Friday, October 29, 2010

Topic: Reading in the Summer

Question: How much reading over the summer led to gains in reading scores?

Answer: Quote: “One study that treats these questions has recently been published by Barbara Heyns in a book titled Summer Learning and the Effects of Schooling. A sociologist at Berkeley, Heyns conducted a study of about 3,000 sixth and seventh grade children in Atlanta in 1972.”

Quote: “The amount of reading influenced reading achievement in this investigation; children who read six or more books gained an average of .2 grade equivalent over the summer. In contrast, children who read fewer than six books did not change in reading grade equivalent over the summer. The increment in reading achievement reported here seems small. A gain of .2 of a year seems hardly noticeable. Of course, many children who read six or more books gained dramatically more reading achievement, and some children gained substantially less. There was also wide variation for those who read fewer than six books.”

Title: “How Much to Read.” JT Guthrie. Reading Teacher (October 1979), 110-111.

Thursday, October 28, 2010

Topic: Imitative Reading

10-second review: Children can learn to read partly by listening to taped books and reading along with them.

Title: “The Clip Sheet: Imitative Reading.” P. Cunningham. Reading Teacher (October 1979), 81-83.

Quote: “Imitative reading requires a book and accompanying read-along record or tape (commercially or teacher-produced). The teacher may select the book or let the child select it, but the book (especially in the beginning) should be fairly easy to read. The teacher sets up a listening area and tells the reader to ‘listen to the taped book and try to read along. When you can read the whole book (or chapter) to me, I will let you start on another book.’ In the beginning, many teachers require that the reader listen to the book at least twice a day. As the reader realizes that s/he can indeed learn to read the book, s/he is generally anxious to listen and often chooses to spend all free time listening and practicing.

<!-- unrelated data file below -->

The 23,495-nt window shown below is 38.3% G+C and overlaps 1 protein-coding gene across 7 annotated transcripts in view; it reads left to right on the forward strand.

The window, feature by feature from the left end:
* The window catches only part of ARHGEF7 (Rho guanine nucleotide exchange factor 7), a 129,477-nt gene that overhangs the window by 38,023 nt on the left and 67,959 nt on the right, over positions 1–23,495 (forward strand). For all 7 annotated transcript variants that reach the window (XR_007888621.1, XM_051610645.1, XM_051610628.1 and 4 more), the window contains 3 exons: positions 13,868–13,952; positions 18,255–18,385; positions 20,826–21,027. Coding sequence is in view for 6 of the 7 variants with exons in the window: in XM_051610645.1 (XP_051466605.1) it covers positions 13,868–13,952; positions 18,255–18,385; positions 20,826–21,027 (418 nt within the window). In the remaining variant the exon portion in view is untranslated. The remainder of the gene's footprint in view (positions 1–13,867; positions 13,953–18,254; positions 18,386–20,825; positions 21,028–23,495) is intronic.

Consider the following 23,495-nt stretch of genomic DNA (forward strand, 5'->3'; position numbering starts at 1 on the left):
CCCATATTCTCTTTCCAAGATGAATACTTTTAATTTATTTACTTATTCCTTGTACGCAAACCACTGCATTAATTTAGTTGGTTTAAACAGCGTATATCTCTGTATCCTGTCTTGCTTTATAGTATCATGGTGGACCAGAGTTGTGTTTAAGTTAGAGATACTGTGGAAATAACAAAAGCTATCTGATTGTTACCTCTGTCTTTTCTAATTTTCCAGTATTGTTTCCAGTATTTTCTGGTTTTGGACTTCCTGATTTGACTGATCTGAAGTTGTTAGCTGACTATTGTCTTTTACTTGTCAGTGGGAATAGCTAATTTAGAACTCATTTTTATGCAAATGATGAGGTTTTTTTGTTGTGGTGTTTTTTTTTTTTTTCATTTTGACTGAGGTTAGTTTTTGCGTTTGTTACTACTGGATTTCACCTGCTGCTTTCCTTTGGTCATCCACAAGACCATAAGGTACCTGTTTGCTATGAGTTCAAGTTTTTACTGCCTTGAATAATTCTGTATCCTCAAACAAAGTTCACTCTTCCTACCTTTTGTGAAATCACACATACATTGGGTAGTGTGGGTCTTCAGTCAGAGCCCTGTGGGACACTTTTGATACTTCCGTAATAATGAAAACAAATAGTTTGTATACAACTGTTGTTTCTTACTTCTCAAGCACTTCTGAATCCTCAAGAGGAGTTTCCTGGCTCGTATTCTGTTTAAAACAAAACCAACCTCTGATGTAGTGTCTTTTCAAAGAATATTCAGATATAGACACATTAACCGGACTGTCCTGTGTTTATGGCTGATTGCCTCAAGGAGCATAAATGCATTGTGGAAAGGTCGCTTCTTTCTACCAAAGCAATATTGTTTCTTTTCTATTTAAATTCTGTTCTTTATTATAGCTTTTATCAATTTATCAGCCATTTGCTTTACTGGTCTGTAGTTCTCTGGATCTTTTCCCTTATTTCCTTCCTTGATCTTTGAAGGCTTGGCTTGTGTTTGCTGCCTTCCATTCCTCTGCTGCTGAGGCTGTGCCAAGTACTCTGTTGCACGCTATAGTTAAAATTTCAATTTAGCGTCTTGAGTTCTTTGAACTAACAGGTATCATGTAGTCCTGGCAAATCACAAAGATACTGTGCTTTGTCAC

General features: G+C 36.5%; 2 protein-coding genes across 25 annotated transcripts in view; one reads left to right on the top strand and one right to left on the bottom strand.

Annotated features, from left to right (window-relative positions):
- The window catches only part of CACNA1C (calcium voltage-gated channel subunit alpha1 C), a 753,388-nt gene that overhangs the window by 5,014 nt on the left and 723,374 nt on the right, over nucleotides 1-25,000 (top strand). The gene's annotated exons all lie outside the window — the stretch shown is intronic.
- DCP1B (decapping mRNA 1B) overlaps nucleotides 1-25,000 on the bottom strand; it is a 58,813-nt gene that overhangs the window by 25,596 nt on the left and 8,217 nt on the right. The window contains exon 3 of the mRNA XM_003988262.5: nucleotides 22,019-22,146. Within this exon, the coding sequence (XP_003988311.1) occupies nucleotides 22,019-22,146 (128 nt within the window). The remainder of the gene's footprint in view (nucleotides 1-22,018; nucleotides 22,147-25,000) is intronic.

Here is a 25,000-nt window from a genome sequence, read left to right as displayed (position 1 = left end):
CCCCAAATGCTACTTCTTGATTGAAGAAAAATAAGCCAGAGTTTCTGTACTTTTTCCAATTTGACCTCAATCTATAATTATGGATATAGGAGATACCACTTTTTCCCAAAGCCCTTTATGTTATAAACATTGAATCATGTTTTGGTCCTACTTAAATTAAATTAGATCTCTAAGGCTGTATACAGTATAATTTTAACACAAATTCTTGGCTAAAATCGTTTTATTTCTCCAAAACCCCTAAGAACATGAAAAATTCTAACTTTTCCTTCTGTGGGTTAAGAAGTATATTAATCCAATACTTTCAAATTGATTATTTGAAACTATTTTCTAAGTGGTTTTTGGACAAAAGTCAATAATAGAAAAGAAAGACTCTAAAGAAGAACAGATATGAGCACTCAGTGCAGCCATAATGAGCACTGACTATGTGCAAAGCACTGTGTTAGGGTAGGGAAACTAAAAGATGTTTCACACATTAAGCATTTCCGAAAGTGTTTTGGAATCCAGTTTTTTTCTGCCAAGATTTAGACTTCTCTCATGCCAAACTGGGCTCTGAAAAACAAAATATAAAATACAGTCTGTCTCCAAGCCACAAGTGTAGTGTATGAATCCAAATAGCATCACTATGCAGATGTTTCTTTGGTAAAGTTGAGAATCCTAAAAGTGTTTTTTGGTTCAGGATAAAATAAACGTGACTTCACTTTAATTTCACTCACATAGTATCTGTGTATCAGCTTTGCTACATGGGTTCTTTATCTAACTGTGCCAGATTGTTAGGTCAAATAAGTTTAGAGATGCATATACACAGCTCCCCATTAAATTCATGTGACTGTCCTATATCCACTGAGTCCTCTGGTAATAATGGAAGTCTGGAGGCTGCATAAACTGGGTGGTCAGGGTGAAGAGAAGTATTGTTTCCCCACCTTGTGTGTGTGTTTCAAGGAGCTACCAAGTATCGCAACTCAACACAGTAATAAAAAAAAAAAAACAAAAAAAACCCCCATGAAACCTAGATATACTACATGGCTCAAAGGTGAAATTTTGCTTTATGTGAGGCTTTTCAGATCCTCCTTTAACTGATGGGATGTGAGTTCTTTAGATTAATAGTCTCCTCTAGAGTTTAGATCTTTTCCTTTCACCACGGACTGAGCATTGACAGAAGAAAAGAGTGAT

“When the reader comes to the teacher and declares, ‘I can read this book,’ the teacher, without looking at a copy of the book, listens to the child read. It is important that the teacher not follow along as the child reads because, by not knowing what the exact words are, the teacher will correct only for ‘dumb’ errors, those which disrupt the flow or change the meaning of the story. ‘Smart’ errors (can’t for cannot, big for large) are made by all fluent readers as their eyes move ahead of their voices. By not knowing what the exact words are, the teacher will be listening only for meaning  and fluency and will encourage fluent reading. If the child reads the book fluently, another book is selected and the process begins again.” P. 81.